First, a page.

Tuesday, April 19, 2016

Guest Post: Coconut and Almond Crusted Tilapia and Coconut MapleRoasted Broccoli

My coworker, Jackie, was kind enough to share one of her go-to healthy recipes on Officially Forked.

Coconut and Almond Crusted Tilapia and Coconut Maple Roasted Broccoli

By Jackie Liu

This is one of my favorite healthy weeknight recipes and the best part is that it’s so easy to customize. I try to make dinner at home about 4 times a week and I do my best to meal plan, but LIFE happens. Recipes like this help keep me on track. The best part is, I can purchase every single ingredient at my local Trader Joe’s. The other best part: this is a really legit alternative for satisfying those cravings for breaded/fried food and is the oven equivalent of a one-pot dinner:Everything cooks together at the same time.

Regarding the broccoli: I’ll be the first to tell you that I’m not a huge fan and never have been. But it’s amazing what happens when you toss the florets with some coconut oil and MAPLE SYRUP and roast them until they’re softened, slightly crispy and sweet. Broccoli is full of fiber and therefore very filling, which is what you need with a light white fish that doesn’t always fill you up. With this side, you won’t need rice or starch at all.

Makes 2 servings


For the fish:

  • Approx 1/2 cup of almond flour 
  • Approx 1/2 cup of unsweetened shredded coconut flakes
  • Approx 1/2 cup of panko bread crumbs 
  • Approx 1 tbsp garlic powder
  • Approx 1 tsp cumin
  • Salt and pepper
  • 1 egg, gently whisked 
  • About 16 oz of tilapia filets or a similar white fish of your choice, deboned 

For the broccoli:

  • Approx 1/2 cup of melted coconut oil 
  • Approx 1/4 cup of pure maple syrup 
  • 2 small heads of broccoli, chopped into 1” florets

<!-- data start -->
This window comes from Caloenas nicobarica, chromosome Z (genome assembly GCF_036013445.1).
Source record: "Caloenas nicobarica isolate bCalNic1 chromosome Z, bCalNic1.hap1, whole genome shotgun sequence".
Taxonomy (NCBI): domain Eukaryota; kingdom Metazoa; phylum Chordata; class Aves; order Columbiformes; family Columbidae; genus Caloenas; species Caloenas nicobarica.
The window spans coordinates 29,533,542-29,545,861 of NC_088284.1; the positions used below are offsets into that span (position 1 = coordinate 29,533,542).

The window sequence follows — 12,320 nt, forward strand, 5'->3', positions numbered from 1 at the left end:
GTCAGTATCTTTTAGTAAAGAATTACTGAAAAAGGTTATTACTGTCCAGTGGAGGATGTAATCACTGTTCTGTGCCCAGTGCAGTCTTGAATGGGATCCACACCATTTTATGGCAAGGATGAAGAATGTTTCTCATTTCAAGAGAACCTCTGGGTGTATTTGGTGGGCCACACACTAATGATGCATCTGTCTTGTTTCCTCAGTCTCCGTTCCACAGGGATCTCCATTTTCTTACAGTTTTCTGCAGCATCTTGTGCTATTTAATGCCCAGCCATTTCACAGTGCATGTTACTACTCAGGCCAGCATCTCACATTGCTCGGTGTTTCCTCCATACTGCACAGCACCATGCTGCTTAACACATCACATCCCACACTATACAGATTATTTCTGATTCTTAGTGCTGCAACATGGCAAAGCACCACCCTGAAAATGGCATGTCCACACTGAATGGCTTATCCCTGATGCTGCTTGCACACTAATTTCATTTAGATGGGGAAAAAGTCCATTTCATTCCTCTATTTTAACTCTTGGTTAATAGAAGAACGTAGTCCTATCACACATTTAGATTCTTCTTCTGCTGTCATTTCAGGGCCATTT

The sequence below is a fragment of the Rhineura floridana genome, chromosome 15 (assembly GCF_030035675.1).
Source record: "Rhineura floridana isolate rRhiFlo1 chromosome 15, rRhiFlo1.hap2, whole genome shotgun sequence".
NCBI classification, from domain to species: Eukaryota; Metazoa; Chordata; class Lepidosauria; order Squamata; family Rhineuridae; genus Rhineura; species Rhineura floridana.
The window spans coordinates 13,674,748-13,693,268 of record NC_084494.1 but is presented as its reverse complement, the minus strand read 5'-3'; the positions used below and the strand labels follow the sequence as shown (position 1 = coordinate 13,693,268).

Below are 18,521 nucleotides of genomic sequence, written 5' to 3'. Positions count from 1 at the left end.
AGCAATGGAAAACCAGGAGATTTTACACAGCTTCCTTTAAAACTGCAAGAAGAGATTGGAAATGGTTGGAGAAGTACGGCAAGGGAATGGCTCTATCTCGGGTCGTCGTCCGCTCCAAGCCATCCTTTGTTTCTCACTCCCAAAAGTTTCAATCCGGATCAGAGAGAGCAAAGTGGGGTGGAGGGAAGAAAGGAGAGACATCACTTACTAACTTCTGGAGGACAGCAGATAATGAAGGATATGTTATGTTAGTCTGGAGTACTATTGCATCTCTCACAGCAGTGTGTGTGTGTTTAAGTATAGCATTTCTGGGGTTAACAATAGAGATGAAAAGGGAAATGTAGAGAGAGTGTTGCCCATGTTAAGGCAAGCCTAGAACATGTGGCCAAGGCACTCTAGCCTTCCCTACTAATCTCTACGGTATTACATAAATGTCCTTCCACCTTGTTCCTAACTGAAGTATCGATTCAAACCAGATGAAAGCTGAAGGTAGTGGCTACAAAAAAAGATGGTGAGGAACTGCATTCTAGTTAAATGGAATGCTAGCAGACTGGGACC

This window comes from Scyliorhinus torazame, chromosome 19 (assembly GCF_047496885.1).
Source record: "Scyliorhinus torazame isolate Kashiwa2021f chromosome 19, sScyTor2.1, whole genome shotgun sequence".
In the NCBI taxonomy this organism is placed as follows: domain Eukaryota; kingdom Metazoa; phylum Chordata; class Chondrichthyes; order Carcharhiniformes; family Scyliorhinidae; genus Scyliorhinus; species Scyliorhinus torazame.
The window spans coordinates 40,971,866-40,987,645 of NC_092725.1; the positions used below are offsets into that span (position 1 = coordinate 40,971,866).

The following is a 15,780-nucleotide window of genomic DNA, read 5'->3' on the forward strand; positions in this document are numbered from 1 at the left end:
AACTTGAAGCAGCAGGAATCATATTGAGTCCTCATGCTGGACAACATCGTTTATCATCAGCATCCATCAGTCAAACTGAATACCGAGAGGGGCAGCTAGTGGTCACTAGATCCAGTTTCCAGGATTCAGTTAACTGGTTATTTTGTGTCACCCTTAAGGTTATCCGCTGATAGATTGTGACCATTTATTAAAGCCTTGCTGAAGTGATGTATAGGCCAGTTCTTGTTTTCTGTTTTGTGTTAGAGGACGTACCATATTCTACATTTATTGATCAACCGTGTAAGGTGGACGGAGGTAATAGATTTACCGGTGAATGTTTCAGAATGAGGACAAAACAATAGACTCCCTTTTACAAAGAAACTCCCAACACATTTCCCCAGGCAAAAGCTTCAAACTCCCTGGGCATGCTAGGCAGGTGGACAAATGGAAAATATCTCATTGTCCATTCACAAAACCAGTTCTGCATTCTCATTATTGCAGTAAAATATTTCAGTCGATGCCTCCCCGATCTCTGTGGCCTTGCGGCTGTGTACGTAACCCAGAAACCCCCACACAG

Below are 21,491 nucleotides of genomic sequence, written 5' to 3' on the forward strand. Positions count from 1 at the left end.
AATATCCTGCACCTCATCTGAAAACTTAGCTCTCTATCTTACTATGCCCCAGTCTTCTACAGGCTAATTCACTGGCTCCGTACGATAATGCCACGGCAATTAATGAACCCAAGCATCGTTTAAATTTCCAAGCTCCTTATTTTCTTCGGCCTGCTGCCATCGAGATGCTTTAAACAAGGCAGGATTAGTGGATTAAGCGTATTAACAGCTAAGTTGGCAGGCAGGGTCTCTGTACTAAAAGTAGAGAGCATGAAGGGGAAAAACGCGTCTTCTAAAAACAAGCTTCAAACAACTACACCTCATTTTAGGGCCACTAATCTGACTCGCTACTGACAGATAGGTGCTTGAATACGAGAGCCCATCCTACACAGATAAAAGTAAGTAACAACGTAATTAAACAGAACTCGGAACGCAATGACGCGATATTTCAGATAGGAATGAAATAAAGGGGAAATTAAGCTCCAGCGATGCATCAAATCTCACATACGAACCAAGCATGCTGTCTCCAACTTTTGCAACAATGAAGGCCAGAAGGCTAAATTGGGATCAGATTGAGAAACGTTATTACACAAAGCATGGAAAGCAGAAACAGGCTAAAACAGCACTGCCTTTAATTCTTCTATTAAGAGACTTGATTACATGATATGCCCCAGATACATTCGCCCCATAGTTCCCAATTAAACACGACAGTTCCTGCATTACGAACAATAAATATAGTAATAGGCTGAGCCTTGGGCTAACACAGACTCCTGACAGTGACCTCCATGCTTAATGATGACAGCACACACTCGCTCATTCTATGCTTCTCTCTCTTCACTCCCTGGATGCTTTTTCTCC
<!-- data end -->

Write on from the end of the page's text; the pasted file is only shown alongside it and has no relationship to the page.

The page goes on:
1. Set the oven to 425 degrees. 
  2. Line a standard baking sheet with foil.
  3. Measure out the first three ingredients and pour them into a large plate or large shallow bowl. You may need a little more or less, depending on how much fish you have.
  4. Season with garlic powder, cumin, salt and pepper. Your seasoning levels will vary depending your individual tastes! I like a lot of garlic and I think at least a few dashes of cumin really brings out the coconut flavor, but if you hate that musky, exotic seasoning then by all means omit it. I try to limit my salt intake, so I only season the breading and not the fish filets. Set the breading aside.
  5. In a separate bowl, whisk 1 egg. Season with salt and pepper if desired. 
  6. Dip each filet into the egg wash, and then into the breading. Note: because you are not “double dipping” into egg, milk and/or flour the way you would with normal breaded foods, the coconut/almond/panko mix isn’t going to stick quite the same. These are not going to be like chicken tenders from Applebee's. Press firmly, coating each filet and transfer them to the center of the baking sheet.